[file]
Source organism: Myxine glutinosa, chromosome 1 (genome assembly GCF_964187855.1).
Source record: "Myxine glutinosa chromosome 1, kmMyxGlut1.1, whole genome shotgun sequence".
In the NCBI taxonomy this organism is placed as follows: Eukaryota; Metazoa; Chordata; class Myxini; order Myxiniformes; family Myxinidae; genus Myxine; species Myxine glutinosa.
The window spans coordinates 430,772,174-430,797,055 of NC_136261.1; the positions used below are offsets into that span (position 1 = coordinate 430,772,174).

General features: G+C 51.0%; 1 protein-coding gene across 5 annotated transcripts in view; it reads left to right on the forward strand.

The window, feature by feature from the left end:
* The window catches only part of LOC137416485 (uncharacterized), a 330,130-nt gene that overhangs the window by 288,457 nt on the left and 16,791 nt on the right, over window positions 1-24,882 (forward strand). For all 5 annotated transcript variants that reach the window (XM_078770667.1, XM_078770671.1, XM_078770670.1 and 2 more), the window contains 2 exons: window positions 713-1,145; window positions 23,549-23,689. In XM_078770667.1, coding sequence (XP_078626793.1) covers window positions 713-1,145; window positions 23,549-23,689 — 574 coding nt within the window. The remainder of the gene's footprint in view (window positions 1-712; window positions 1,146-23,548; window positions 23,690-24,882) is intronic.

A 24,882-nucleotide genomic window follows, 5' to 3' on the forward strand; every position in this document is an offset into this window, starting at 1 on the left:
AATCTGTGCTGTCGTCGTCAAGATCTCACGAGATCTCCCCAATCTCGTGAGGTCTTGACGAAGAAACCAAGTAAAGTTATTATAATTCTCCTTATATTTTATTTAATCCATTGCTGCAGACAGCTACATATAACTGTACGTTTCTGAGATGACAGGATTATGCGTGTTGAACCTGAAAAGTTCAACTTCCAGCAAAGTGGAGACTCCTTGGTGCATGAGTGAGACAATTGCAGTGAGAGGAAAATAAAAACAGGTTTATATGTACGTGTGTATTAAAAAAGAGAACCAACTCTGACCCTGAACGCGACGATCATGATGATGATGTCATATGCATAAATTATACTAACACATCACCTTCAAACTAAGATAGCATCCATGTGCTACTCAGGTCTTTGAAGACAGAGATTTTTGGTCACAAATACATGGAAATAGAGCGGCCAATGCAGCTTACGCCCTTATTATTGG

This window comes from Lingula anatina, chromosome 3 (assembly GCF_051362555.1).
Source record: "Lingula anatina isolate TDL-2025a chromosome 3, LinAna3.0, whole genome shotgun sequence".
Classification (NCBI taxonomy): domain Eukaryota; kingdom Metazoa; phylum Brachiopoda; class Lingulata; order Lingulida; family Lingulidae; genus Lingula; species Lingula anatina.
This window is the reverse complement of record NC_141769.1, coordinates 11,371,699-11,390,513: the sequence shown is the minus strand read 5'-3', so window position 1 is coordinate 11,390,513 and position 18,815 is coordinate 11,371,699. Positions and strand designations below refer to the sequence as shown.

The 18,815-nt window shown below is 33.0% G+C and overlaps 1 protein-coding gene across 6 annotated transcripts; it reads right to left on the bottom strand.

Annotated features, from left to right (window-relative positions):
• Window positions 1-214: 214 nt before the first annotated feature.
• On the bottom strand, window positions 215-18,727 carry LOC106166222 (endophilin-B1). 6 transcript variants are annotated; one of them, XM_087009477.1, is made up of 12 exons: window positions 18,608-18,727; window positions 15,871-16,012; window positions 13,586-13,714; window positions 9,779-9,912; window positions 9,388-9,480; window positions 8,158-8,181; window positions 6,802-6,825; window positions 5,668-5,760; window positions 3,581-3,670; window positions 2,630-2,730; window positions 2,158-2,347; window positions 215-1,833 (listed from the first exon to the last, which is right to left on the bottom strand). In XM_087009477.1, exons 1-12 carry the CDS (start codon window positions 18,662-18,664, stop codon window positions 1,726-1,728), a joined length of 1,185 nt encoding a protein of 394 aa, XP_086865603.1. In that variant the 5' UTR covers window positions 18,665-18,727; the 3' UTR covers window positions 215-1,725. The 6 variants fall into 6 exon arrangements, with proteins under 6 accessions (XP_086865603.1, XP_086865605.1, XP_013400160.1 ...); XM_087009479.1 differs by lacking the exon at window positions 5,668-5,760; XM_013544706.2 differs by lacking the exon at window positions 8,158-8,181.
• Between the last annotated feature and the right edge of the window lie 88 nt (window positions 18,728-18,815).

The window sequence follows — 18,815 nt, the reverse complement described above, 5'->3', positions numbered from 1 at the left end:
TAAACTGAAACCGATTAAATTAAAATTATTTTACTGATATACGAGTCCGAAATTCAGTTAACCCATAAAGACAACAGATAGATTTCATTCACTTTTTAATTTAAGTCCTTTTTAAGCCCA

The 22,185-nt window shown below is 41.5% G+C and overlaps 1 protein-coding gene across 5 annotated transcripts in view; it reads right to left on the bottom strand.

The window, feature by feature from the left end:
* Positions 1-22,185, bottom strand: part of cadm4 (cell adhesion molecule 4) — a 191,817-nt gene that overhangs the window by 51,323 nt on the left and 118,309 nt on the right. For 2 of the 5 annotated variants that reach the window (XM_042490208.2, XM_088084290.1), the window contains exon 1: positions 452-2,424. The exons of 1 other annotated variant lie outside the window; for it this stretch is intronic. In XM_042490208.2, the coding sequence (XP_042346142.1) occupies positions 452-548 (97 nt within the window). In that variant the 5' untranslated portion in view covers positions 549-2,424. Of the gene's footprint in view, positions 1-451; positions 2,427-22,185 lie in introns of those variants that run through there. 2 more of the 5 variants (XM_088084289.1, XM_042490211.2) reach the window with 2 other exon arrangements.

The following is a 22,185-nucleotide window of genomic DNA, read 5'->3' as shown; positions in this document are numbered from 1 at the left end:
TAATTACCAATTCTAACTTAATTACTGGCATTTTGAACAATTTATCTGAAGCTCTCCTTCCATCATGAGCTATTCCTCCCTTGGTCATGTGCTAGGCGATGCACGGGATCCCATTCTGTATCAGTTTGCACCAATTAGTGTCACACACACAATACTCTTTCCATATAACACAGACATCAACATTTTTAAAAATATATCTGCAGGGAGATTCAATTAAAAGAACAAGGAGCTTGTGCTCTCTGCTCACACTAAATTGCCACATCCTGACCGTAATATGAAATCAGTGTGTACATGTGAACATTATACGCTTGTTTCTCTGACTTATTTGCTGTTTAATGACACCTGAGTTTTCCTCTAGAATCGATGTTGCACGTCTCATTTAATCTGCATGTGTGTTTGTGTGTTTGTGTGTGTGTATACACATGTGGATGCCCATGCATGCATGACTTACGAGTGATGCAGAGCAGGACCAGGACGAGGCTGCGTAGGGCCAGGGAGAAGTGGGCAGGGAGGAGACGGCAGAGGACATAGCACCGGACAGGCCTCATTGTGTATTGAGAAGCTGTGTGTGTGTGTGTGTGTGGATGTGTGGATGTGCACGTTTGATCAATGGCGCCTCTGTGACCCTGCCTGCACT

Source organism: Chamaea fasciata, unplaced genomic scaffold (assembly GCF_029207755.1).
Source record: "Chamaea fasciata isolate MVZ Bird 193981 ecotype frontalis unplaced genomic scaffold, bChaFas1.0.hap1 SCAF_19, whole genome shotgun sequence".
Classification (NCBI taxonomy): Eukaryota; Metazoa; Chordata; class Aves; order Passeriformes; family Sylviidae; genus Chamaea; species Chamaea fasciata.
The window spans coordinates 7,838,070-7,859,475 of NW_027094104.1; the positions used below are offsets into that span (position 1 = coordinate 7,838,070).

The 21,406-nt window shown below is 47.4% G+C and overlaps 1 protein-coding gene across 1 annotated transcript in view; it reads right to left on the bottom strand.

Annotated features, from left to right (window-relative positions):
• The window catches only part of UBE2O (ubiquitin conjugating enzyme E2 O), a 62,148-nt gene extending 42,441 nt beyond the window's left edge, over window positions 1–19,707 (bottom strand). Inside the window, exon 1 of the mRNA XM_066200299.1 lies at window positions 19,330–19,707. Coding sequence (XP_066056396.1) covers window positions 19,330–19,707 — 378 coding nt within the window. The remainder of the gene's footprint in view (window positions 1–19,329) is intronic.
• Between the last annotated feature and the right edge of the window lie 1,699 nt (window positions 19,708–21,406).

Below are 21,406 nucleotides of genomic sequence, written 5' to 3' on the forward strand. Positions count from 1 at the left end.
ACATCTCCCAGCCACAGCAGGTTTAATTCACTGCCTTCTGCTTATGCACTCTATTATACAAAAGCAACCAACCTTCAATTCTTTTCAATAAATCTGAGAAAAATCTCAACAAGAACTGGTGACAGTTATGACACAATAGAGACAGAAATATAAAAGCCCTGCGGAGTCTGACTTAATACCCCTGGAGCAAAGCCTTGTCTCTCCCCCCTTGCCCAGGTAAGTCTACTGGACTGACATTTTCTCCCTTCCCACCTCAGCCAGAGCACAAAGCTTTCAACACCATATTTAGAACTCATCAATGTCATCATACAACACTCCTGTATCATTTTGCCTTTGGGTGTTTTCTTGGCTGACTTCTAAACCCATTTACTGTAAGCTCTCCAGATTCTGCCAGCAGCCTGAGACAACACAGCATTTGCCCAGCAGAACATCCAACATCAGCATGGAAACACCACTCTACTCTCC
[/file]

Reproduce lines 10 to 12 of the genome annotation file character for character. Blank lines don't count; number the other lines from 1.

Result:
This window comes from Lingula anatina, chromosome 3 (assembly GCF_051362555.1).
Source record: "Lingula anatina isolate TDL-2025a chromosome 3, LinAna3.0, whole genome shotgun sequence".
Classification (NCBI taxonomy): domain Eukaryota; kingdom Metazoa; phylum Brachiopoda; class Lingulata; order Lingulida; family Lingulidae; genus Lingula; species Lingula anatina.